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Home » Judaism » Parsha »

Does Bal Tosif Apply To Tzitzis?

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This column is dedicated to the refuah sheleimah of Shlomo Eliezer ben Chaya Sarah Elka.

In this week’s parshah and in Parshas Re’eh the Torah commands us not to add to the mitzvos or lessen them (bal tosif and bal tigra). For example, the Gemara in Sanhedrin 88b says that one may not have five parshios in his tefillin or five different species together with his lulav. The Ramban in Parshas Re’eh says that the pasuk in this week’s parshah is the main prohibition and the pasuk in Re’eh is referring to the korbanos.

The Vilna Gaon in sefer Aderes Eliyahu explains that the prohibition in Parshas Re’eh is referring to the prohibition to add to a mitzvah such as making five parshios in one’s tefillin. The pasuk in Parshas Vaeschanan is referring to adding an entirely new mitzvah to the 613 mitzvos that we have. For example if one was to say that lighting candles on Chanukah is a mitzvah from the Torah this would be in violation of the second prohibition.

The sefer Magen Giborim (Orach Chaim 128:18) discusses whether this prohibition applies only to mitzvos that are obligatory, or even to mitzvos that are voluntary. Since one was not obligated to perform the mitzvah in the first place, he should not be held accountable for performing it in the wrong manner. However one may argue that once he does decide to perform the voluntary mitzvah he must perform it correctly, without adding or subtracting from it.

The Magen Giborim points to a Sifri that says that the prohibition of bal tosif applies to the mitzvah of tzitzis. Even though there is no obligation to wear a four-cornered garment, and the mitzvah of tzitzis should be considered a voluntary mitzvah, still the Sifri says that the prohibition applies. We can see from this that bal tosif applies to voluntary mitzvos.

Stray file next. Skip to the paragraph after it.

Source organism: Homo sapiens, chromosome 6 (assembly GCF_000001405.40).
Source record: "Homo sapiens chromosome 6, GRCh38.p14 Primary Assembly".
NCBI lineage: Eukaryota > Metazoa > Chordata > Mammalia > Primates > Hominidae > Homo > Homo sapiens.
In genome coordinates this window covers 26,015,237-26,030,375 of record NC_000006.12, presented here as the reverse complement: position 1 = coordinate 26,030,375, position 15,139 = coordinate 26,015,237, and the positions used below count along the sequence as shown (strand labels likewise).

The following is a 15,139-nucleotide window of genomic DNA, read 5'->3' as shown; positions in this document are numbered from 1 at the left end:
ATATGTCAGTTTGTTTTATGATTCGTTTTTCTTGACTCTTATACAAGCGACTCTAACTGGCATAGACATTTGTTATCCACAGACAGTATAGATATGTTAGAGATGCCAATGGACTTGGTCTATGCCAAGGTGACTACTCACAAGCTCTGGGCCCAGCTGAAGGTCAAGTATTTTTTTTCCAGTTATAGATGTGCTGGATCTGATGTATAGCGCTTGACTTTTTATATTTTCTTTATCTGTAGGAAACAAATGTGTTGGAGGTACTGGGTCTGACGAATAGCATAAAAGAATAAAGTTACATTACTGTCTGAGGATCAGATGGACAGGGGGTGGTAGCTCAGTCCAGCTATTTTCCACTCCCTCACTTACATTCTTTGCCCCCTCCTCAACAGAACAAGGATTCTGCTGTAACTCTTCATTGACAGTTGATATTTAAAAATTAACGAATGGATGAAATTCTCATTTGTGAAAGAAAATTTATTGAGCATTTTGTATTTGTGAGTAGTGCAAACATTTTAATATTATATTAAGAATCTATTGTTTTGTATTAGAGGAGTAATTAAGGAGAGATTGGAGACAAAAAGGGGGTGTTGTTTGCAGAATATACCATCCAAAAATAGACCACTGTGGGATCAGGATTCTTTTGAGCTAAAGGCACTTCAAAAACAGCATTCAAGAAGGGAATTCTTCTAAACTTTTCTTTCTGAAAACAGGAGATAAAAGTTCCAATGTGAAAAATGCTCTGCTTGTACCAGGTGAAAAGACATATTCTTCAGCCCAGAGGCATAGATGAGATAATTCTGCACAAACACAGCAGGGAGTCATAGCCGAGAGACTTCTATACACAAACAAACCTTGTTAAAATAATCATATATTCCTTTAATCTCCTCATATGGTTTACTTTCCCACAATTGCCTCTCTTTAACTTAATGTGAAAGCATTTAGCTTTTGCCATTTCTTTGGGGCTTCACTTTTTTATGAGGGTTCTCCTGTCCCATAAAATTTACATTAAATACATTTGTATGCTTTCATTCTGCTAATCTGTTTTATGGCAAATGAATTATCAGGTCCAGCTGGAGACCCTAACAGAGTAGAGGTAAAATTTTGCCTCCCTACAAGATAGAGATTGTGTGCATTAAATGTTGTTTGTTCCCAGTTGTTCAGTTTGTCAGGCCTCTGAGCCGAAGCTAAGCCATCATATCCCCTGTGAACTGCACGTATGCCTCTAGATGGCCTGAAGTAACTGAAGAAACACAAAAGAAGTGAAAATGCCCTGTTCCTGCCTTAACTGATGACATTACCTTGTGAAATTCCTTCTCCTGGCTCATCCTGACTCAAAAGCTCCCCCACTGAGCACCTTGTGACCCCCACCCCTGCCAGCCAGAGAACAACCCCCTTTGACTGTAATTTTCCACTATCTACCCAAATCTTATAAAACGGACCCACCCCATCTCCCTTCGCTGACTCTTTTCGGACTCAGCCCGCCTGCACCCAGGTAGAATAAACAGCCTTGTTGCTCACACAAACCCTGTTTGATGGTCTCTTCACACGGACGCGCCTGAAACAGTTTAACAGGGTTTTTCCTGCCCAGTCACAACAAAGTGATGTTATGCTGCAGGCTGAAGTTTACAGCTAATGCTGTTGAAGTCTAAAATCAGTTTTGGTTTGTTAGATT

The Shulchan Aruch (Orach Chaim 8:1) says that one must recite the berachah on his tzitzis while standing. But, the Magen Avraham notes, the Mishnah in Challah (2:3) explicitly says that a woman who is separating challah may recite the berachah while sitting. Why the discrepancy? The Magen Avraham answers that removing challah is not a mitzvah that is obligatory; rather it is similar to the mitzvah of shechitah, which applies only if one wishes to eat meat.

It is implicit in the Magen Avraham’s words that the mitzvah of tzitzis is an obligatory mitzvah. Rabbi Akiva Eiger asks how can this be. If one wishes to not wear a four-cornered garment, he will not be obligated to don tzitzis.

Rabbi Akiva Eiger suggests that after one performs the atifah (wrapping himself in a tallis) he is obligated to put on tzitzis. Perhaps this was the intention of the Magen Avraham when he implied that tzitzis is an obligatory mitzvah.

The Rambam seems to agree that tzitzis is an obligatory mitzvah. In Hilchos Berachos 11:15, he writes that the formulation of the berachah on any mitzvah that is voluntary is “al mitzvas….” For example, the berachah on netilas yadayim is “al nitelas yadayim,” and on shechitah is “al mitzvas shechitah.” However, the berachah on tzitzis is l’hisatef batzitzis. Based on Rabbi Akiva Eiger’s explanation that once one is wearing the tallis he is obligated to put on tzitzis we can understand why the Rambam said that the berachah is l’hisatef batzitzis.

Tosfos in Baba Metzia 29a and Baba Kama 56b asks why one who is wearing tzitzis should not be exempt from all other mitzvos, based on the rule of osek b’mitzvah patur min hamitzvah (if one is performing one mitzvah, he is exempt from another). Tosfos answers that since he is not obligated to wear tzitzis we cannot extend the rule of osek b’mitzvah patur min hamitzvah. This seemingly is in accordance with the Magen Giborim that the mitzvah of tzitzis is voluntary and apparently does not fit with the Magen Avraham and the implication of the Rambam.

However, based on explanation of Rabbi Akiva Eiger we can explain that Tosfos is in accordance with the Rambam and the Magen Avraham. Tosfos answered that we cannot extend the rule of osek b’mitzvah patur min hamitzvah to tzitzis because one can arrange that he will not be obligated in the mitzvah by not donning a four-cornered garment. However, as Rabbi Akiva Eiger explained, once one does don the garment he is now obligated in the mitzvah. Therefore, one must stand while reciting the berachah over it and recite a berachah of l’hisatef batzitzis.

About the Author: For questions or comments, e-mail RabbiRFuchs@gmail.com.


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